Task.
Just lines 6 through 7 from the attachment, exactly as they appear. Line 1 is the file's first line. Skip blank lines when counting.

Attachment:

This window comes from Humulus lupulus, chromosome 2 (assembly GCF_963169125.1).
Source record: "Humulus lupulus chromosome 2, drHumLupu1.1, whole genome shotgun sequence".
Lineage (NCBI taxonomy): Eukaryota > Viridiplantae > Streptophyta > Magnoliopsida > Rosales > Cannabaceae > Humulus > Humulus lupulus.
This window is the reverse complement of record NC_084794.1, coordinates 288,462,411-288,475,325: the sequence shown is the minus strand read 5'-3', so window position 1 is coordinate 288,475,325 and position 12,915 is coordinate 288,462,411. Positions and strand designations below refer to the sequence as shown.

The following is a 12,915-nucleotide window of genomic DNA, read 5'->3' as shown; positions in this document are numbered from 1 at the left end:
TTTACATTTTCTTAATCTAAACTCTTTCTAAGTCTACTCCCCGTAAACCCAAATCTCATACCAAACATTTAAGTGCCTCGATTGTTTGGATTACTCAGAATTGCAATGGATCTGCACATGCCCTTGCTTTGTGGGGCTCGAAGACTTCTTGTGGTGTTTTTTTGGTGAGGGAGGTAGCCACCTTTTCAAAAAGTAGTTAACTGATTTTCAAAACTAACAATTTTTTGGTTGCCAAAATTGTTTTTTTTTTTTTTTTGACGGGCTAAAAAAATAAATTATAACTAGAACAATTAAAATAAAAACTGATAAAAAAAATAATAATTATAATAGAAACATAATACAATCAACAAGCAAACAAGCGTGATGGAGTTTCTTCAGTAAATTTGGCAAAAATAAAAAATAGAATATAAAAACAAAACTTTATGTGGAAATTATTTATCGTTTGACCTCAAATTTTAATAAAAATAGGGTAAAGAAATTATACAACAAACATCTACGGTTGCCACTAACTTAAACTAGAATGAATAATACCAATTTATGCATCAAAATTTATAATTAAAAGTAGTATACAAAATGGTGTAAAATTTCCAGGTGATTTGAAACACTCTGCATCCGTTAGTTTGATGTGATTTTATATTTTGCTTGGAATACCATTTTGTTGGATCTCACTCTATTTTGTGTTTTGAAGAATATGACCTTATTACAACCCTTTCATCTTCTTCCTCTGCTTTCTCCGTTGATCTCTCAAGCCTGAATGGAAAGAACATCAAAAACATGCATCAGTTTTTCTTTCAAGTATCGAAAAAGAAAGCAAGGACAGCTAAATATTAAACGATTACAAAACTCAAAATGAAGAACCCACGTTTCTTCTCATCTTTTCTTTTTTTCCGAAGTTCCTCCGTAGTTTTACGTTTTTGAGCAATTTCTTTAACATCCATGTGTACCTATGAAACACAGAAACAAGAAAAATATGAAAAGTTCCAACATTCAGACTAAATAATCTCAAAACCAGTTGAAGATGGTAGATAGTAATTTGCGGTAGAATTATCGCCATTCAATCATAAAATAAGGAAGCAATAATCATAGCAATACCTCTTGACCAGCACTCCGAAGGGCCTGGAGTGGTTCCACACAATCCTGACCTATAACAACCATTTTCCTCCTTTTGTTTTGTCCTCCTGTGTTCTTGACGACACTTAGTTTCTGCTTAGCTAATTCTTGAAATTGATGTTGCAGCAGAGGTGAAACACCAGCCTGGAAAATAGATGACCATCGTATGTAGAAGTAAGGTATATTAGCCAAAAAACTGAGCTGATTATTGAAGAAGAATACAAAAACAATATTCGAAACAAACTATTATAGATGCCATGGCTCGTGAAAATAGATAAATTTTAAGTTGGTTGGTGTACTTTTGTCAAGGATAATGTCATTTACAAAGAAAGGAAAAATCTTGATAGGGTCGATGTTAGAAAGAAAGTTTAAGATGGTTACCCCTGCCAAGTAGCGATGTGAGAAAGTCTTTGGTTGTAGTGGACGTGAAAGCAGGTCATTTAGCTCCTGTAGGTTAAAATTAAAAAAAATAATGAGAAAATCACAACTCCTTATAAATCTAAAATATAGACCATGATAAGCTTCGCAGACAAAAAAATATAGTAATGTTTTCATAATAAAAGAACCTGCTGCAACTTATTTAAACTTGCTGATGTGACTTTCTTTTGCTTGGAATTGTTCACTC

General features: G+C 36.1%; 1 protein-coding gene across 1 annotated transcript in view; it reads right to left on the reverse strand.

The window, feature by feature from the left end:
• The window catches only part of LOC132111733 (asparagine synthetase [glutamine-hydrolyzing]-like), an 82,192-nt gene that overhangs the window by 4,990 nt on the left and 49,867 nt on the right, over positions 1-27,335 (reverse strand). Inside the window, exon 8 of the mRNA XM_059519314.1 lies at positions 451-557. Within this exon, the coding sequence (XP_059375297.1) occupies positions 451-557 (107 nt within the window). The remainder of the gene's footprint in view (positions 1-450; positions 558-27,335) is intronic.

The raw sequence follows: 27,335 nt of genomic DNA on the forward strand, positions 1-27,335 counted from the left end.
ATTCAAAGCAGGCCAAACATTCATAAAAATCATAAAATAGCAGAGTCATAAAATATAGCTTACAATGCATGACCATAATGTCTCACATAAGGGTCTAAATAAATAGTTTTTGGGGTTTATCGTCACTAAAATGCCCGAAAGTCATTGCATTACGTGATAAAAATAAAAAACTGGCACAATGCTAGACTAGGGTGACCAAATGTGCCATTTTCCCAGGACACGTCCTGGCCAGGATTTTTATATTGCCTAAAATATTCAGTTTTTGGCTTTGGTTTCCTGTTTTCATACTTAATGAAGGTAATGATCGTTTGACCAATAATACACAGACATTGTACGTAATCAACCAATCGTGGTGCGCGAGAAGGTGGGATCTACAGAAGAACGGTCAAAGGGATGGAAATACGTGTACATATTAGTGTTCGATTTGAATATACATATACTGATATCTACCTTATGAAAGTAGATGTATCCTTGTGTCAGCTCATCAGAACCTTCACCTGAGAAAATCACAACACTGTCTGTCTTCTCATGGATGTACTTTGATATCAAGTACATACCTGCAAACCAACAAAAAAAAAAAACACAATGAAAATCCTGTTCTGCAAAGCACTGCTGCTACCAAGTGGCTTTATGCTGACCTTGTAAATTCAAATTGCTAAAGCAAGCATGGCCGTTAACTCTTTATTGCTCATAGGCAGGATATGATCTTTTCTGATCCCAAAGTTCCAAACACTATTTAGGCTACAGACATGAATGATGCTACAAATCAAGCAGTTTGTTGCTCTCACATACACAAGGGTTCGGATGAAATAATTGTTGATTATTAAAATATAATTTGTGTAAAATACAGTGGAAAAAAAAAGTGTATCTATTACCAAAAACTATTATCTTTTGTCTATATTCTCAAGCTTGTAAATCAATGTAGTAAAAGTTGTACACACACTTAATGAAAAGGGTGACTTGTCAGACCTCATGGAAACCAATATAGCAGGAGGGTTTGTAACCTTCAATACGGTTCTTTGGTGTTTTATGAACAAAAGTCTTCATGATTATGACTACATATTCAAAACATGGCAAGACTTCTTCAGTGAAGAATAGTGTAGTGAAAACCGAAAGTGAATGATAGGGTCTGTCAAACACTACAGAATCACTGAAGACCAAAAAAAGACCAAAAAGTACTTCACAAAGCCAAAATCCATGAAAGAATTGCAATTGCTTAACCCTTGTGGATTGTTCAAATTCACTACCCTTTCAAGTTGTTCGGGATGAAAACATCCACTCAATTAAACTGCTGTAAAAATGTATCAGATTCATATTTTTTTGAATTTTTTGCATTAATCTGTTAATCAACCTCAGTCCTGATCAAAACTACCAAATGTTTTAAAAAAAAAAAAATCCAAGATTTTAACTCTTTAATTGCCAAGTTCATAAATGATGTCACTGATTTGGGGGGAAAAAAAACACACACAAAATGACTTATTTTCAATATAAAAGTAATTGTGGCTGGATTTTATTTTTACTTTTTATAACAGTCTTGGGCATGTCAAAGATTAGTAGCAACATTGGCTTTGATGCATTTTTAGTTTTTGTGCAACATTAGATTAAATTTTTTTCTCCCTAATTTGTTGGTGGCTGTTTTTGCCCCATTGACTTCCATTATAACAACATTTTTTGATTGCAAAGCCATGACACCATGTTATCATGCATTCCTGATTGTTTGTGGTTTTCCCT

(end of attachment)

TTTACATTTTCTTAATCTAAACTCTTTCTAAGTCTACTCCCCGTAAACCCAAATCTCATACCAAACATTTAAGTGCCTCGATTGTTTGGATTACTCAGAATTGCAATGGATCTGCACATGCCCTTGCTTTGTGGGGCTCGAAGACTTCTTGTGGTGTTTTTTTGGTGAGGGAGGTAGCCACCTTTTCAAAAAGTAGTTAACTGATTTTCAAAACTAACAATTTTTTGGTTGCCAAAATTGTTTTTTTTTTTTTTTTGACGGGCTAAAAAAATAAATTATAACTAGAACAATTAAAATAAAAACTGATAAAAAAAATAATAATTATAATAGAAACATAATACAATCAACAAGCAAACAAGCGTGATGGAGTTTCTTCAGTAAATTTGGCAAAAATAAAAAATAGAATATAAAAACAAAACTTTATGTGGAAATTATTTATCGTTTGACCTCAAATTTTAATAAAAATAGGGTAAAGAAATTATACAACAAACATCTACGGTTGCCACTAACTTAAACTAGAATGAATAATACCAATTTATGCATCAAAATTTATAATTAAAAGTAGTATACAAAATGGTGTAAAATTTCCAGGTGATTTGAAACACTCTGCATCCGTTAGTTTGATGTGATTTTATATTTTGCTTGGAATACCATTTTGTTGGATCTCACTCTATTTTGTGTTTTGAAGAATATGACCTTATTACAACCCTTTCATCTTCTTCCTCTGCTTTCTCCGTTGATCTCTCAAGCCTGAATGGAAAGAACATCAAAAACATGCATCAGTTTTTCTTTCAAGTATCGAAAAAGAAAGCAAGGACAGCTAAATATTAAACGATTACAAAACTCAAAATGAAGAACCCACGTTTCTTCTCATCTTTTCTTTTTTTCCGAAGTTCCTCCGTAGTTTTACGTTTTTGAGCAATTTCTTTAACATCCATGTGTACCTATGAAACACAGAAACAAGAAAAATATGAAAAGTTCCAACATTCAGACTAAATAATCTCAAAACCAGTTGAAGATGGTAGATAGTAATTTGCGGTAGAATTATCGCCATTCAATCATAAAATAAGGAAGCAATAATCATAGCAATACCTCTTGACCAGCACTCCGAAGGGCCTGGAGTGGTTCCACACAATCCTGACCTATAACAACCATTTTCCTCCTTTTGTTTTGTCCTCCTGTGTTCTTGACGACACTTAGTTTCTGCTTAGCTAATTCTTGAAATTGATGTTGCAGCAGAGGTGAAACACCAGCCTGGAAAATAGATGACCATCGTATGTAGAAGTAAGGTATATTAGCCAAAAAACTGAGCTGATTATTGAAGAAGAATACAAAAACAATATTCGAAACAAACTATTATAGATGCCATGGCTCGTGAAAATAGATAAATTTTAAGTTGGTTGGTGTACTTTTGTCAAGGATAATGTCATTTACAAAGAAAGGAAAAATCTTGATAGGGTCGATGTTAGAAAGAAAGTTTAAGATGGTTACCCCTGCCAAGTAGCGATGTGAGAAAGTCTTTGGTTGTAGTGGACGTGAAAGCAGGTCATTTAGCTCCTGTAGGTTAAAATTAAAAAAAATAATGAGAAAATCACAACTCCTTATAAATCTAAAATATAGACCATGATAAGCTTCGCAGACAAAAAAATATAGTAATGTTTTCATAATAAAAGAACCTGCTGCAACTTATTTAAACTTGCTGATGTGACTTTCTTTTGCTTGGAATTGTTCACTC

General features: G+C 36.1%; 1 protein-coding gene across 1 annotated transcript in view; it reads right to left on the reverse strand.